At one point, when my daughter was very interested in the Wiccan religion, and was talking to an old friend of mine who is now a ‘high priestess’, I said to Rachel: “Let’s look at Rose (not her real name), and her level of power in this world, which she claims as personal, and let’s look at Mother Theresa, who knows herself to be the most humble of the humble, and is and has no power save Christ Jesus within her. Rachel, which do you think is more powerful? And she said “Mother Theresa”.

    Any knowledge or strength that is pursued purely for the knowledge or power itself, FOR self, is a dangerous thing. And I don’t think most humans have the inner strength to overcome that danger. Else there would be a whooooooooolllllle lot more Dali Lamas and Mother Theresa’s and Hildegarde von Binghams and so on and so on.

    And perhaps it’s just that I know my own ego well enough to know that Kabbalah and it’s ilk is a road that I, personally, should not travel.
    Anyway, that’s my two cents worth. As I read what I’ve written, I realize that this is a theme we have all gone over in past posts. Interesting that the subject often returns, mmm?

    Tim, I might just like to find one of those meditation spirals to walk, but since losing my right inner ear, I fear I’d have to take it crawling. 🙂

    Yours in Christ

    • Pattie, I agree with you about the stumbling block of “power”. I have a belief that every minister, priest, rabbi or spiritual leader has moments of awe in which they realize the vibration of power that they hold in their hand and they must make a decision about how to use it. Even Jesus recognized that it was “the Father within who doeth the work.”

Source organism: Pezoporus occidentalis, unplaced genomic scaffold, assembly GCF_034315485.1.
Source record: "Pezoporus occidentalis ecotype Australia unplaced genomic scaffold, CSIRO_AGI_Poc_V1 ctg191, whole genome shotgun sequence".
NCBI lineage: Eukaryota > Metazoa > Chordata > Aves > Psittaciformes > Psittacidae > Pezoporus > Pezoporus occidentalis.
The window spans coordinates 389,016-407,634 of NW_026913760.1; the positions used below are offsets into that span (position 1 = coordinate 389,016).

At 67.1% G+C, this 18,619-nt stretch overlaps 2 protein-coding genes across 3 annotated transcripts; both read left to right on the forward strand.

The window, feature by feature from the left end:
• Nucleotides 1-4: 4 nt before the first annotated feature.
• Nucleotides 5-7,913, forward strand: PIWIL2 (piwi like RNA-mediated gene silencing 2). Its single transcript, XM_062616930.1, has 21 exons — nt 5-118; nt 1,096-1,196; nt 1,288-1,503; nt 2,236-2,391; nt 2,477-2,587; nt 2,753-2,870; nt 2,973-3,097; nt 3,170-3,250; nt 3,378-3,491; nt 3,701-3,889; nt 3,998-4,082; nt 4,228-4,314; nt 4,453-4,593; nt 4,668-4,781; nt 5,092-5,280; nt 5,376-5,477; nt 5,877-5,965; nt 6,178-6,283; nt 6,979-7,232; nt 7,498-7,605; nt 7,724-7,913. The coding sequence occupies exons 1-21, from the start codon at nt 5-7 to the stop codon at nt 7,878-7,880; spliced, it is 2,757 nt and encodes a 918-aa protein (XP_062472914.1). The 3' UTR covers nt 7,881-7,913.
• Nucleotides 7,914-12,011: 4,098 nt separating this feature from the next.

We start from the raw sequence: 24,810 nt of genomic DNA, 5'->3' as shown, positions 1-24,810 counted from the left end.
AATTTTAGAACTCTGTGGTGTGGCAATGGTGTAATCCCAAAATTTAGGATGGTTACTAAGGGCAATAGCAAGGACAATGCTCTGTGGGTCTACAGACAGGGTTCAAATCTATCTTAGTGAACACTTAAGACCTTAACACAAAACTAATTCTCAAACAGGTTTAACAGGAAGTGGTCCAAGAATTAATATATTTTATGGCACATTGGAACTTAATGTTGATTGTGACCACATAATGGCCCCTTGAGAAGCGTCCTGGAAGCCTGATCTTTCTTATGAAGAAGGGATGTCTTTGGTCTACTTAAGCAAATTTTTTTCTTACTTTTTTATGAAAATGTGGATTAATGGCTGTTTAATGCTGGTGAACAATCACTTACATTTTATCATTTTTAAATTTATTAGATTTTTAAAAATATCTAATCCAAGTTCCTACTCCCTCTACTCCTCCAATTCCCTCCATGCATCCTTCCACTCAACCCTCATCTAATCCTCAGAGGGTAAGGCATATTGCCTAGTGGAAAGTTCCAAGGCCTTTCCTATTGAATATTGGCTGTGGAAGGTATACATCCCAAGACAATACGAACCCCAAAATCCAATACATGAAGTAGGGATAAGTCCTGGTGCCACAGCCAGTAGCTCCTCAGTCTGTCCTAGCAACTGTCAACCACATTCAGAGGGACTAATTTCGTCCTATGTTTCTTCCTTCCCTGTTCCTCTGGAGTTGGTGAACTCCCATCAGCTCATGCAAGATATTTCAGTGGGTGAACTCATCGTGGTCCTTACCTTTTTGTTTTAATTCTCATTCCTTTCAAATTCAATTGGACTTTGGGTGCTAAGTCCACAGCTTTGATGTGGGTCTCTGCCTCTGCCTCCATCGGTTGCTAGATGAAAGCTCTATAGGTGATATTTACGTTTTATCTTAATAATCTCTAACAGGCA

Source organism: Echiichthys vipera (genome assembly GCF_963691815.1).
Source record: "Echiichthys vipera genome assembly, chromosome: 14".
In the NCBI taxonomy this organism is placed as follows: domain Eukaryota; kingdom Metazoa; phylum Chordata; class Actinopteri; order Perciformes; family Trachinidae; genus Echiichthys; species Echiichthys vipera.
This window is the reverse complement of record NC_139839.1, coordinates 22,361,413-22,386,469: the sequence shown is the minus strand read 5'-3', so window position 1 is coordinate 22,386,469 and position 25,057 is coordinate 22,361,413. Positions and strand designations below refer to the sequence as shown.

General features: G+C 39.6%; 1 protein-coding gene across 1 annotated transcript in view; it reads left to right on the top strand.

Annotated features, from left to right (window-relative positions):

I suspect that once a flock of people start following a leader it becomes more difficult to let go of the ego and thus many get led down a path where they think it is their power that is doing the work. Our job is to decide, as you have done, where we want to place our interest.

      • You are absolutely right, and you have said what I was trying to say about the lure of power much more succinctly! Always and always I would warn someone about any group, person or thought system that promises to teach something ‘unknown and unknowable’ by the uninitiated. It equates to the legend on old, old maps that said “That way be dragons!” And there aren’t a whole lot of St. Georges!

  8. I remember only once turning away from a church. It was many years ago and I might feel differently about it now: My ex-wife and I decided to visit a psychic Spiritualistic church one Sunday morning. We walked in and sat down. Someone started playing an organ in dirge like fashion. The dark vibes I felt were very real to me. I said to my wife, “Let’s get out of here. Something isn’t right.” She agreed and we left. I have known spiritualists and psychics that I enjoyed talking to but that morning in that place I fully believed it was too “dark” for me to enjoy.

  9. The risk of forgetting where the real power lies in nothing new. There’s the Gospel passage where the apostles try to drive out an unusually stubborn spirit. When they can’t Jesus does, They ask Him how He was able to, and He replies “Spirits such as these can only be driven out by prayer.” In other words, the apostles made the mistake of thinking the power originated with them, rather than flowing through them. Its up to each of us to discern the source of the power.